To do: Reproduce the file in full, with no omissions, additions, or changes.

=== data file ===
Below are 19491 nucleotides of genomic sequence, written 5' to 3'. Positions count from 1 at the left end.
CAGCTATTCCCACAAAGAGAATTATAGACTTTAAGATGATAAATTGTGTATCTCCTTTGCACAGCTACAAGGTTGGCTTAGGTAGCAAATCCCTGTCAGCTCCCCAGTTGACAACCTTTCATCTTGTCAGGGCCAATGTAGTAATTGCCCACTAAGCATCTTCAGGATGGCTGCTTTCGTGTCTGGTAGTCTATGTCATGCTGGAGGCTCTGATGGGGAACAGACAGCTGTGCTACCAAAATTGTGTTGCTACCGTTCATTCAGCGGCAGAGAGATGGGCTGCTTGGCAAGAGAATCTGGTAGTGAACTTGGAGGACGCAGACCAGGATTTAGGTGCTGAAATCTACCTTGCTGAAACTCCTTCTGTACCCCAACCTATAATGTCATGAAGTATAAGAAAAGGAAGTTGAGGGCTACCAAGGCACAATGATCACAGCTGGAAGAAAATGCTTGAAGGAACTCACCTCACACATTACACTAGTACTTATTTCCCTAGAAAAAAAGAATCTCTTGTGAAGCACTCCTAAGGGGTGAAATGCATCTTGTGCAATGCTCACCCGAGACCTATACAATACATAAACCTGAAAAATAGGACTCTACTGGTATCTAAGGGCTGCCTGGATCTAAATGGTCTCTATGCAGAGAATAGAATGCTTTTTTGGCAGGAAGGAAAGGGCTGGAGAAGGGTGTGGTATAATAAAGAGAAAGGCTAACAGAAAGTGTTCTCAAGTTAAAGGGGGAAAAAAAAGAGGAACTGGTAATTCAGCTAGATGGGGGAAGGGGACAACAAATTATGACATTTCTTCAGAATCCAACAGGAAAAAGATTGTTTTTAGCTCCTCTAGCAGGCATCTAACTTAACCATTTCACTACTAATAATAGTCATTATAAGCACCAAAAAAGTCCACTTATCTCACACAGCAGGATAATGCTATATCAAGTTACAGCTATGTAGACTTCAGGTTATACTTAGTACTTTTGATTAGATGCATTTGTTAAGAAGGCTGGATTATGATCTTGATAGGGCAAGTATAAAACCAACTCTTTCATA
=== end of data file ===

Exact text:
Below are 19491 nucleotides of genomic sequence, written 5' to 3'. Positions count from 1 at the left end.
CAGCTATTCCCACAAAGAGAATTATAGACTTTAAGATGATAAATTGTGTATCTCCTTTGCACAGCTACAAGGTTGGCTTAGGTAGCAAATCCCTGTCAGCTCCCCAGTTGACAACCTTTCATCTTGTCAGGGCCAATGTAGTAATTGCCCACTAAGCATCTTCAGGATGGCTGCTTTCGTGTCTGGTAGTCTATGTCATGCTGGAGGCTCTGATGGGGAACAGACAGCTGTGCTACCAAAATTGTGTTGCTACCGTTCATTCAGCGGCAGAGAGATGGGCTGCTTGGCAAGAGAATCTGGTAGTGAACTTGGAGGACGCAGACCAGGATTTAGGTGCTGAAATCTACCTTGCTGAAACTCCTTCTGTACCCCAACCTATAATGTCATGAAGTATAAGAAAAGGAAGTTGAGGGCTACCAAGGCACAATGATCACAGCTGGAAGAAAATGCTTGAAGGAACTCACCTCACACATTACACTAGTACTTATTTCCCTAGAAAAAAAGAATCTCTTGTGAAGCACTCCTAAGGGGTGAAATGCATCTTGTGCAATGCTCACCCGAGACCTATACAATACATAAACCTGAAAAATAGGACTCTACTGGTATCTAAGGGCTGCCTGGATCTAAATGGTCTCTATGCAGAGAATAGAATGCTTTTTTGGCAGGAAGGAAAGGGCTGGAGAAGGGTGTGGTATAATAAAGAGAAAGGCTAACAGAAAGTGTTCTCAAGTTAAAGGGGGAAAAAAAAGAGGAACTGGTAATTCAGCTAGATGGGGGAAGGGGACAACAAATTATGACATTTCTTCAGAATCCAACAGGAAAAAGATTGTTTTTAGCTCCTCTAGCAGGCATCTAACTTAACCATTTCACTACTAATAATAGTCATTATAAGCACCAAAAAAGTCCACTTATCTCACACAGCAGGATAATGCTATATCAAGTTACAGCTATGTAGACTTCAGGTTATACTTAGTACTTTTGATTAGATGCATTTGTTAAGAAGGCTGGATTATGATCTTGATAGGGCAAGTATAAAACCAACTCTTTCATA